Beacon Hill Roll Call Volume 39 -Report No. 14 March 24-28, 2014

Copyright © 2014 Beacon Hill Roll Call. All Rights Reserved.
By Bob Katzen

THE HOUSE AND SENATE. Beacon Hill Roll Call records local representatives’ votes on three roll calls
from the week of March 24-28. There were no roll calls in the Senate last week.

House 146-0, approved and sent to Gov. Deval Patrick a bill that would expand financial and education benefits and many other services for veterans, active-duty military personnel and their families. Provisions include allowing private-sector employers to give preference to veterans and spouses of 100 percent disabled veterans; increasing penalties for disturbances of military funerals; allowing college students who are called to active duty the option to complete their courses at a later date or withdraw and receive a refund of all tuition and fees; and waiving the initial application fee for vets seeking any kind of business license.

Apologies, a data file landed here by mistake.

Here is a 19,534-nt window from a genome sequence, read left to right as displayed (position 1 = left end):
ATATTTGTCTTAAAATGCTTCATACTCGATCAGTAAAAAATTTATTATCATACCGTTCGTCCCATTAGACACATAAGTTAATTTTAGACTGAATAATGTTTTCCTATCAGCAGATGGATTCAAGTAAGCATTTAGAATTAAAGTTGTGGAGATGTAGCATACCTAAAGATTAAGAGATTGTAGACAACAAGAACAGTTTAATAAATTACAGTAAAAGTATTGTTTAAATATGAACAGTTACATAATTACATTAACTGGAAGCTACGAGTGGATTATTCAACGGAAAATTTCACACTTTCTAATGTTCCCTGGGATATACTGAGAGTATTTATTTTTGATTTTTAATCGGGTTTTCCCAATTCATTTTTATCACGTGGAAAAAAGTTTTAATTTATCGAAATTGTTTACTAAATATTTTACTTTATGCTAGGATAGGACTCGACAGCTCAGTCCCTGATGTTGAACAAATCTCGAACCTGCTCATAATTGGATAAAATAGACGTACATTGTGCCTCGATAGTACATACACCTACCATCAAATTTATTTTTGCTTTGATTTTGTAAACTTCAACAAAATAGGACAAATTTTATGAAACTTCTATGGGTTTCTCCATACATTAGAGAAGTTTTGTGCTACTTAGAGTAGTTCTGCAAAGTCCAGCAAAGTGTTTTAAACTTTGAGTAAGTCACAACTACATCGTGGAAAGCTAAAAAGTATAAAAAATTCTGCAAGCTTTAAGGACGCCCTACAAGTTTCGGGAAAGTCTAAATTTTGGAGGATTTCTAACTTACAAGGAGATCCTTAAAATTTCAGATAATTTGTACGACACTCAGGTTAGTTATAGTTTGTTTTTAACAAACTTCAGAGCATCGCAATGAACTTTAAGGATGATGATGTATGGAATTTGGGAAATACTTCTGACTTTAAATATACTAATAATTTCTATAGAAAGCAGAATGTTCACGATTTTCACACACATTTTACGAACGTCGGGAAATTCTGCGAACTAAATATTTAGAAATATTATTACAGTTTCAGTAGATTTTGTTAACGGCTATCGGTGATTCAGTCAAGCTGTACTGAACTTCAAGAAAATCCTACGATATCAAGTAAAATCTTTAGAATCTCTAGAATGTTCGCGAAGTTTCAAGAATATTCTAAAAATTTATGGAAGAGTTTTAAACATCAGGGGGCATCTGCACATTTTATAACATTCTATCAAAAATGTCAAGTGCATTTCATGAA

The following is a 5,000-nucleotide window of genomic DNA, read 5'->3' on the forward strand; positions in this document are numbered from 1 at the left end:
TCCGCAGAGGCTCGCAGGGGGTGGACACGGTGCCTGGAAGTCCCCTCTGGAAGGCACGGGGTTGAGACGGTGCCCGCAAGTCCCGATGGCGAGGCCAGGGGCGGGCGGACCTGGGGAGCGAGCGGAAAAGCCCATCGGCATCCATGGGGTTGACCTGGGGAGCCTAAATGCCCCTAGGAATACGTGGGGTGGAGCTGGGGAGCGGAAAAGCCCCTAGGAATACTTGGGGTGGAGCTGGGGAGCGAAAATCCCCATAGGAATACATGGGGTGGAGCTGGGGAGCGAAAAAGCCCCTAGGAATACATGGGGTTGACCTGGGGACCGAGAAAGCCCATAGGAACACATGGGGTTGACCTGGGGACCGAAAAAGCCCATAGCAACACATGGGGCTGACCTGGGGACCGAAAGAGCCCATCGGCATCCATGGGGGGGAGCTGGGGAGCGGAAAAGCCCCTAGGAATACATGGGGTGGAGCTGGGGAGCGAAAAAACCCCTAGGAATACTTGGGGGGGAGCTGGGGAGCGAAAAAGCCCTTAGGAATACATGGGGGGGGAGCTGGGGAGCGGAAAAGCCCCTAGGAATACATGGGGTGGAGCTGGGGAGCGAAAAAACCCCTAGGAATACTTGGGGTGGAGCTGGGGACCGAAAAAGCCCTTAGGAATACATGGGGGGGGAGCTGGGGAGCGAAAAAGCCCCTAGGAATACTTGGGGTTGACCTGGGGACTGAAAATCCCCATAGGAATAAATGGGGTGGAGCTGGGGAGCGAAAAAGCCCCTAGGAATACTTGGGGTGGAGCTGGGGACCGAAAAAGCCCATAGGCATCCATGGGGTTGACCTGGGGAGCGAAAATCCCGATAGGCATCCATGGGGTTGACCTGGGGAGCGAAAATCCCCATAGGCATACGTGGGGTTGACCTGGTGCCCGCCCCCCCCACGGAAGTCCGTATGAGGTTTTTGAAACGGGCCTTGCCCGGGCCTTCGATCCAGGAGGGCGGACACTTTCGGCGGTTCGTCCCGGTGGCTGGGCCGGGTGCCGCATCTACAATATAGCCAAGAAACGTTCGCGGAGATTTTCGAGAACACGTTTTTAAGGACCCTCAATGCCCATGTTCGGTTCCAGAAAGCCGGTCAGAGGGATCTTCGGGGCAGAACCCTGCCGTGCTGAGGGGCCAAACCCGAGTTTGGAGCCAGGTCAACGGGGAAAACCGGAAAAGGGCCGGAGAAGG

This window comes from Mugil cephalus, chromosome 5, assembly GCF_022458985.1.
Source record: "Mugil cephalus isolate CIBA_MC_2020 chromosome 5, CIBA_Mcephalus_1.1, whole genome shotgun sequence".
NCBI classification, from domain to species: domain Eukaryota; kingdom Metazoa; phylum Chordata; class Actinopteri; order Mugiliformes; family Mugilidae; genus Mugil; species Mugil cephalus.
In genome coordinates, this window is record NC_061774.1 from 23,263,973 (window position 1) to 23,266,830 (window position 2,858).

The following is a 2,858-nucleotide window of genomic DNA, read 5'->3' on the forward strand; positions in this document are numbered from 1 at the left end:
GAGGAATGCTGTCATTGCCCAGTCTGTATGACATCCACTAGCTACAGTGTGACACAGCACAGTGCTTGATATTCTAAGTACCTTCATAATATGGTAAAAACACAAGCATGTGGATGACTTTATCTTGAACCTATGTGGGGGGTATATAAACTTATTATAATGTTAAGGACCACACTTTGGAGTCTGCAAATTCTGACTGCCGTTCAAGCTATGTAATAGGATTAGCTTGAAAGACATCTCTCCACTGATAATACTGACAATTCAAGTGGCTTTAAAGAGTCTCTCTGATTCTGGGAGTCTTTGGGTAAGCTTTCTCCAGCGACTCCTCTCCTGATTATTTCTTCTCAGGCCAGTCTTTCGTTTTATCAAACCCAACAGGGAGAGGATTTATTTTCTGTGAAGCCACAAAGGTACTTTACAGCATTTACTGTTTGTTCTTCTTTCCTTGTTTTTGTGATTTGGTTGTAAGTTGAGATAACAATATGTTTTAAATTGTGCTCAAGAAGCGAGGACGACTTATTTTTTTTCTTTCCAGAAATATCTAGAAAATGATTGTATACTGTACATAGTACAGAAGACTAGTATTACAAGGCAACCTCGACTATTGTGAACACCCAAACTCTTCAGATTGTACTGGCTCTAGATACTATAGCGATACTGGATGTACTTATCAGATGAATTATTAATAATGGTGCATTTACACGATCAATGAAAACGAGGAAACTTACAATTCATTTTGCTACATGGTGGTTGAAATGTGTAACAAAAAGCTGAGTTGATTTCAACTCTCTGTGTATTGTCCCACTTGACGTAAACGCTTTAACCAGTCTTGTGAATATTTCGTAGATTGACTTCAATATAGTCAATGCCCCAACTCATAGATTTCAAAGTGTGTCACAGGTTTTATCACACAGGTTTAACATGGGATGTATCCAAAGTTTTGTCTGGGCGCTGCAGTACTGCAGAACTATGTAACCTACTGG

Supporters said the state should provide these additional benefits and opportunities to the thousands of Bay State veterans who in harm’s way have served and are still serving our nation. They noted that one in three homeless people in the nation are veterans, and that one in five Massachusetts veterans suffer post-traumatic stress and 11 percent suffer traumatic brain injuries.

(A “Yes” vote is for the bill.)

Rep. Denise Provost Yes Rep. Carl Sciortino Yes Rep. Timothy Toomey Yes

House 146-0, approved a bill that would prohibit the shackling of a female prisoner during pregnancy, labor and delivery except to prevent her from escaping or seriously injuring herself or others. It would also establish minimum standards for the treatment and medical care of pregnant prisoners to promote safe and healthy pregnancy outcomes, including adequate nutrition and prenatal care. The Senate has approved a different version of the bill. The House version now goes to the Senate for consideration.

Supporters said that shackling a female prisoner during birth is an archaic practice that should have been banned years ago. They argued that all women deserve a safe, healthy pregnancy and birth of their baby.

(A “Yes” vote is for the bill.)

Rep. Denise Provost Yes Rep. Carl Sciortino Yes Rep. Timothy Toomey Yes

House 31-115, rejected a motion to increase from two days to five days the length of time representatives are given to file amendments to the bill increasing the minimum wage, making changes to the state’s unemployment insurance system and establishing rights and protections for domestic workers.